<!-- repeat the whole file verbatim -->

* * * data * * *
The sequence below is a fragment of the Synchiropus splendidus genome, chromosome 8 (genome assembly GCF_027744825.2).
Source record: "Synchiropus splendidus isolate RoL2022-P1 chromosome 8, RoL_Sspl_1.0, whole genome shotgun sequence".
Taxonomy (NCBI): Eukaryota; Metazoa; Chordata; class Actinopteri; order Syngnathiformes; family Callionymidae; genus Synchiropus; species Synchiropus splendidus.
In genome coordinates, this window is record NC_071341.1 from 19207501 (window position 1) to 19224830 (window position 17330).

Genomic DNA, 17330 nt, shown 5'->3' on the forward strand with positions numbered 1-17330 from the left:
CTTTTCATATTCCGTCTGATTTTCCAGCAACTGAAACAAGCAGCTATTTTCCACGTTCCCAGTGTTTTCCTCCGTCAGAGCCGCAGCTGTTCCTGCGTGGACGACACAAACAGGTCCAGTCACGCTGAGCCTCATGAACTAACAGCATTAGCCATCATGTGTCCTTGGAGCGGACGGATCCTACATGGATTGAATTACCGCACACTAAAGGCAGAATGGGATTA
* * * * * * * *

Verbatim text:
The sequence below is a fragment of the Synchiropus splendidus genome, chromosome 8 (genome assembly GCF_027744825.2).
Source record: "Synchiropus splendidus isolate RoL2022-P1 chromosome 8, RoL_Sspl_1.0, whole genome shotgun sequence".
Taxonomy (NCBI): Eukaryota; Metazoa; Chordata; class Actinopteri; order Syngnathiformes; family Callionymidae; genus Synchiropus; species Synchiropus splendidus.
In genome coordinates, this window is record NC_071341.1 from 19207501 (window position 1) to 19224830 (window position 17330).

Genomic DNA, 17330 nt, shown 5'->3' on the forward strand with positions numbered 1-17330 from the left:
CTTTTCATATTCCGTCTGATTTTCCAGCAACTGAAACAAGCAGCTATTTTCCACGTTCCCAGTGTTTTCCTCCGTCAGAGCCGCAGCTGTTCCTGCGTGGACGACACAAACAGGTCCAGTCACGCTGAGCCTCATGAACTAACAGCATTAGCCATCATGTGTCCTTGGAGCGGACGGATCCTACATGGATTGAATTACCGCACACTAAAGGCAGAATGGGATTA